CLARIN

When Art Tarnishes A Masterpiece Of Architecture

Phillip Johnson Glass House (with Kusama dots)
Phillip Johnson Glass House (with Kusama dots)
Norberto Feal

-Essay-

BUENOS AIRES â€" Exploiting architectural masterpieces as props for so-called ephemeral art is starting to become something of a permanent habit.

Perhaps the first example that comes to mind is what happened to Philip Johnson's iconic Glass House. Alongside the Farnsworth residence â€" designed by Ludwig Mies Van der Rohe and completed in 1951 â€" it was one of two pioneering, and controversial, homes that sought to be entirely transparent. The house, which Johnson began drawing in 1945 and which would become his home, was based on the Thesis House he had imagined and built in Cambridge, Massachusetts, for his graduate project.

In 1946, Johnson bought some 18 hectares of rolling woodlands in New Canaan, Connecticut, an hour's drive north of Manhattan, so he could build the house. Construction of the 14-room structure was completed in 1949, and the Glass House became the first of its kind, and perfect in its design. The wall of the structure, made to disappear, gives way to an uninterrupted glass membrane from the roof to the floor, which encases the living space and gently divides the inside from outside. Johnson would reside there until his death in 2005.

Christmas window?

Since 2007, the Glass House is open to the public between May and November. This year it is has been temporarily hosting Japanese artist Yayoi Kusama's month-long residency, which consists in sticking hundreds of self-adhesive dots onto the glass walls. The artist explained that the dots sought to "measure and to make order of the infinite, unbound universe from own position." Every dot, she wrote, is "my own life, and I am a single particle amongst billions."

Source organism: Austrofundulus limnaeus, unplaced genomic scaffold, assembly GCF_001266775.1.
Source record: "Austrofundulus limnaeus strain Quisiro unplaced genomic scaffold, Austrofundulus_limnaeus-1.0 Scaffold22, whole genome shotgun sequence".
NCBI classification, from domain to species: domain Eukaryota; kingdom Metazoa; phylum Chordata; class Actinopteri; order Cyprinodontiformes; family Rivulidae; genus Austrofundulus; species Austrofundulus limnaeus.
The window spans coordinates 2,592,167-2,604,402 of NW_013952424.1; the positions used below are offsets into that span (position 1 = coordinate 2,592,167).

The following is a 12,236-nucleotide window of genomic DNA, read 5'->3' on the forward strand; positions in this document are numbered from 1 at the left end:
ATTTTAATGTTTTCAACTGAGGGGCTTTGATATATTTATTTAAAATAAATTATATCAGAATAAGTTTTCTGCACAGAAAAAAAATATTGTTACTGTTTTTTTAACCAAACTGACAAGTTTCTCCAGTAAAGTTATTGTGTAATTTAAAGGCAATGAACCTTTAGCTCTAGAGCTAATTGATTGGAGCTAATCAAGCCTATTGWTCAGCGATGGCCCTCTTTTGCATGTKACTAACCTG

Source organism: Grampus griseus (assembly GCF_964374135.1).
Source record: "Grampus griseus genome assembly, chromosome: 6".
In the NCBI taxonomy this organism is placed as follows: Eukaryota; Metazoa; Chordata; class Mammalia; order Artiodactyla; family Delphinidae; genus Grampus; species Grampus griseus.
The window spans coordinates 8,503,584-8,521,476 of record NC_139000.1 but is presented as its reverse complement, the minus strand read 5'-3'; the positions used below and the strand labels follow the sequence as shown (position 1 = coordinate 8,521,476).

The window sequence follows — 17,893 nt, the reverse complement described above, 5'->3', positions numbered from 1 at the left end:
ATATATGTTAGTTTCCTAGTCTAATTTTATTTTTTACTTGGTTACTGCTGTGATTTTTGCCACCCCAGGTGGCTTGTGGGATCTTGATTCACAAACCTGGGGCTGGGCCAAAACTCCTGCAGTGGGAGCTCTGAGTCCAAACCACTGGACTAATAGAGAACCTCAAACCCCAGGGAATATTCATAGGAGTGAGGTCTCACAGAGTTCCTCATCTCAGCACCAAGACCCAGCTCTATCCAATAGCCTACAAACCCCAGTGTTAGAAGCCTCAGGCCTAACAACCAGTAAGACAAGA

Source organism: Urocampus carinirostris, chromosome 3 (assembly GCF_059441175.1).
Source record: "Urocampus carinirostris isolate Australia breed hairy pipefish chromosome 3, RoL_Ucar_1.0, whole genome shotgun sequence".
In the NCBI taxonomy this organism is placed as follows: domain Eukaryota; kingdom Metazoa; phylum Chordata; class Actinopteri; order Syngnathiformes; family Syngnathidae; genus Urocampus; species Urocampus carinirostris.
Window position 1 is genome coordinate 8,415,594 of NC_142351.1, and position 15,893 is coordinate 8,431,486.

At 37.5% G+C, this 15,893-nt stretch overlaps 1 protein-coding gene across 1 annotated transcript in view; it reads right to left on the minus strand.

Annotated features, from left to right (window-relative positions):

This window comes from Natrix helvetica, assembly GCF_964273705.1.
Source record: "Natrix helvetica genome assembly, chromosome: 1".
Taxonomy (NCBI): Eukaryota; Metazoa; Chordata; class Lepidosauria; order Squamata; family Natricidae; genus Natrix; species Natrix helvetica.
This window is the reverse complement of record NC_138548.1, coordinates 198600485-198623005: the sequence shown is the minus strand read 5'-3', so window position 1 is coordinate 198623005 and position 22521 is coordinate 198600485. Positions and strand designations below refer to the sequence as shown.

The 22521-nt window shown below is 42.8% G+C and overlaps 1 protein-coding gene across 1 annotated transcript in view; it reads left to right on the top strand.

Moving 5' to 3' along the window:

Phillip Johnson Glass House (without Kusama dots) â€" Photo: Tom Hart

So anyone wishing to visit the Glass House this year â€" after making the long trip up to Connecticut and paying the $140 entrance fee â€" will have to take in this marvel ruined by Ms. Kusama's dots, which are about as pretty as a shop front display at Christmas time.

Such interventions on architectural landmarks risk becoming more and more common, as artists and curators are finding museums and public spaces too restricted for their shows now. And so some of the world's finest building are subject to these kinds of "reboots."

Explained away as ephemeral and removable, the constant repetition of such interventions may not turn out to be so harmless, with the risk that a series of provisional phenomena becomes a permanent fixture. We've seen it at the German Pavilion in Barcelona, which is always being exploited as such; or Versailles, whose grand canal has most recently become the setting for Olafur Eliasson's The Waterfall. Until the end of October, this vertical platform spewing water will ruin the view of a crucial axis of the 17th-century gardens. Eliasson says it is intended to reactivate the "engineering innocence of the past."